The Jakarta Post - JPlus - - Front Page - WORDS YULIASRI PERDANI

With her up­cy­cled bags, 24-year-old Vania Santoso is si­mul­ta­ne­ously pro­tect­ing the en­vi­ron­ment and em­pow­er­ing women in ur­ban vil­lages, or kampungs.

At glance, the bags and clutches she de­vel­oped look like they are made of leather. In fact, they are used paper ce­ment sacks that have been pro­cessed with nat­u­ral color­ing and eco-friendly wa­ter­proof coat­ing.

Vania, a univer­sity stu­dent from Surabaya, East Java, uses her in­no­va­tive bags to em­power housewives in three un­der­priv­i­leged kampungs in the east­ern part of Java.

“It is about women’s em­pow­er­ment,” Vania said on her re­cent visit to Jakarta. “We want to show that housewives can do more than just the house­work.”

Un­der the brand of STARTIC — which stands for Stylish Art in Eco­preneur­ship, Vania part­nered with over 30 housewives in Surabaya and Si­doarjo in East Java, and also Wonosari in Yo­gyakarta. She taught the housewives to color the used ce­ment sacks with tie dye fold­ing tech­niques and to ap­ply the water color coat­ing.

To­gether with the housewives, Vania has de­vel­oped nu­mer­ous bag de­signs, sewing to­gether the col­ored ce­ment sacks with batik and songket wo­ven cloth to cre­ate eth­nic bags and clutches. Be­fore ini­ti­at­ing Startic in late 2000, Vania had al­ready gained a rep­u­ta­tion as an en­vi­ron­men­tal ac­tivist. Be­fore turn­ing 20 she had al­ready re­ceived nu­mer­ous awards for her in­no­va­tions in waste man­age­ment and en­vi­ron­men­tal projects, in­clud­ing the Satya Len­cana Wira Karya award from the Pres­i­dent.

It is all started in the sixth grade, when lit­tle Vania and her big sis­ter Agnes – who was at col­lege, ini­ti­ated an en­vi­ron­men­tal NGO, AV Peduli.

AV Peduli, which bears their ini­tials, was es­tab­lished af­ter the sis­ters wit­nessed a flood in­un­date their house in Surabaya.

“It was an un­pleas­ant ex­pe­ri­ence,” Vania re­called. “We learned that it was due to heavy rain­fall, and also hu­man fac­tors — they didn’t care about the en­vi­ron­ment […] Trash clogged the gut­ter.”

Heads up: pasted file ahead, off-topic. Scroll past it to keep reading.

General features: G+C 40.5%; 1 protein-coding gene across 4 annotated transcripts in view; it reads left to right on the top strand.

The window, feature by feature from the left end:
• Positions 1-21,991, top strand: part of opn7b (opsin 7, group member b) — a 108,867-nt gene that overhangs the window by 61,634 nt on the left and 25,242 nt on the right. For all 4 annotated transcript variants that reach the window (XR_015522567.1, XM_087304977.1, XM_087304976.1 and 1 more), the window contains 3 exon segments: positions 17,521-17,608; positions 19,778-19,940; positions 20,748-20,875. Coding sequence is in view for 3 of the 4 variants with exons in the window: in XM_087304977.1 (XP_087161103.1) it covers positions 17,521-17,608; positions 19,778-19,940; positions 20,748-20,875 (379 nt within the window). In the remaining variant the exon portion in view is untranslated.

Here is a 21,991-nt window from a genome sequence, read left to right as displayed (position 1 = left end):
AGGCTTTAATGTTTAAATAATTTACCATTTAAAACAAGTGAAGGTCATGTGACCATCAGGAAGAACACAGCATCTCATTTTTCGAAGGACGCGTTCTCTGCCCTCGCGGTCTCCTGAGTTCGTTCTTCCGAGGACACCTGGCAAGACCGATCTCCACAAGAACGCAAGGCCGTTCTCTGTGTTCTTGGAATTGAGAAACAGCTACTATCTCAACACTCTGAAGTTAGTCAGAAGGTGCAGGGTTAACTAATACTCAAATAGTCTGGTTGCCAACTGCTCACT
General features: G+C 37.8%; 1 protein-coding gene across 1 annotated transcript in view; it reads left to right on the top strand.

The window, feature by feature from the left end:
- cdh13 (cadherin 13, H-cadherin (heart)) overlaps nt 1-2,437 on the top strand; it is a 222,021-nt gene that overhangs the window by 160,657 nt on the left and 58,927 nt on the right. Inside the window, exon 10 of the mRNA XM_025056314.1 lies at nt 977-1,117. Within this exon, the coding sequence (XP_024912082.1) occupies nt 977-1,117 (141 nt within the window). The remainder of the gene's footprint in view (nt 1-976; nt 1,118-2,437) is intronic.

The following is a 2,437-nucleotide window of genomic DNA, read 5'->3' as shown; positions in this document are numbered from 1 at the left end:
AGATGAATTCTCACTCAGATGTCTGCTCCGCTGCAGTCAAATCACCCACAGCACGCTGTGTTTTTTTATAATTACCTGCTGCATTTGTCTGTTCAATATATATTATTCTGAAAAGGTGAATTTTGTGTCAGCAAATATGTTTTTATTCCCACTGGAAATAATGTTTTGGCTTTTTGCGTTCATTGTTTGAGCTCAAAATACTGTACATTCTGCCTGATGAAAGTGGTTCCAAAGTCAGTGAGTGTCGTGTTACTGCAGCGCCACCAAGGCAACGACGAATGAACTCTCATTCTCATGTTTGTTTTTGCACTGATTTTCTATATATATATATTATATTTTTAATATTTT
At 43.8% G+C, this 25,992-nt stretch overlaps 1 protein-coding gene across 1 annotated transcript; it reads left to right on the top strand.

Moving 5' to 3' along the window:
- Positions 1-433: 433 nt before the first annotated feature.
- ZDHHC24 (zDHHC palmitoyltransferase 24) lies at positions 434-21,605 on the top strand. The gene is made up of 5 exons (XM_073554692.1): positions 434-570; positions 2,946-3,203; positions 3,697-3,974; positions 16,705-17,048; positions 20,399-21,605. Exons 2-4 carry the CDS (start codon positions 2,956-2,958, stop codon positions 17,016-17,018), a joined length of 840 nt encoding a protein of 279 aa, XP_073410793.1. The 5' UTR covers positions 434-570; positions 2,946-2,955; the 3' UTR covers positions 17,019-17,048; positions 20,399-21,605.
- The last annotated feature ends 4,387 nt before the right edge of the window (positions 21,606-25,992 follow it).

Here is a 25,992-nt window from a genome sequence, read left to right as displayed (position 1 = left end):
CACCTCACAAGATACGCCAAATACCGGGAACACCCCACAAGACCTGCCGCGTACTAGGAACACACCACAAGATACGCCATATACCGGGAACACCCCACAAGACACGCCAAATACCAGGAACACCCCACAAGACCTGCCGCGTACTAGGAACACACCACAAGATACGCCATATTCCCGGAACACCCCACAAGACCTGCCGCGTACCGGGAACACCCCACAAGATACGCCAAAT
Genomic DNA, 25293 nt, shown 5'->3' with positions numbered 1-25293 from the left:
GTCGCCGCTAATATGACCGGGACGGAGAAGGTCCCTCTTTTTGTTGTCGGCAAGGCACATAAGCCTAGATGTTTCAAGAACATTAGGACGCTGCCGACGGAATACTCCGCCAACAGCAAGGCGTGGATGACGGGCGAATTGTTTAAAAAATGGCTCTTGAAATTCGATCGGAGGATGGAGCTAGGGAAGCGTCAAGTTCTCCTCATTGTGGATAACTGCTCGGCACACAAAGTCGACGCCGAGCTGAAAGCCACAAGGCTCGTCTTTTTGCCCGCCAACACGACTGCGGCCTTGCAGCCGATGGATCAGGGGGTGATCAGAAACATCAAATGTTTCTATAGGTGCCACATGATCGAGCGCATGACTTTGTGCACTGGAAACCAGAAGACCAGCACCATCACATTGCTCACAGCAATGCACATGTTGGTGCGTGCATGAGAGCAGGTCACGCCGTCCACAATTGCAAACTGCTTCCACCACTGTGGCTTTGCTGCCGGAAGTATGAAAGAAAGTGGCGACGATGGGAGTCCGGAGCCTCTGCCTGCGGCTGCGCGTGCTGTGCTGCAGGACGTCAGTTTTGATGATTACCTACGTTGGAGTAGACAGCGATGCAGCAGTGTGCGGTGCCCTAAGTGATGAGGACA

AV Peduli kicked off with sim­ple en­vi­ron­men­tal projects at Vania’s ele­men­tary school.

“Ba­si­cally, I gath­ered my school friends to­gether to do sim­ple things, such as cleaning up the sur­round­ing en­vi­ron­ment,” she said.

The sis­ters’ green move­ment ex­panded to more schools as well as or­phan­ages and kampungs in Surabaya and be­yond.

Aside from hold­ing green-themed fash­ion shows and mu­sic events, the sis­ters taught the stu­dents and res­i­dents to sep­a­rate or­ganic waste and en­cour­aged them to plant more trees and keep the en­vi­ron­ment clean.

Vania re­called that some res­i­dents un­der­es­ti­mated her just be­cause she

was a child

“But, we would not give up that eas­ily. We kept on shar­ing in­for­ma­tion about en­vi­ron­men­tal dam­age. As time went by, I learned that I must lis­ten their con­cerns be­fore shar­ing my in­for­ma­tion.”

The chats and dis­cus­sions with kam­pung res­i­dents brought one con­clu­sion: the res­i­dents want to im­prove their liveli­hoods.

“I knew that we should not prom­ise them that they would earn money by join­ing the pro­gram. They would be dis­ap­pointed if we failed to de­liver such prom­ise.”

In­stead, Vania found ways for res­i­dents to save their hard-earned money. This came in the form of medicinal herb gar­dens, which are fer­til­ized by or­ganic do­mes­tic waste.

“By hav­ing this gar­den, they can save on med­i­cal ex­penses when their fam­ily mem­ber falls sick. They just need to take the medicine from the gar­den.”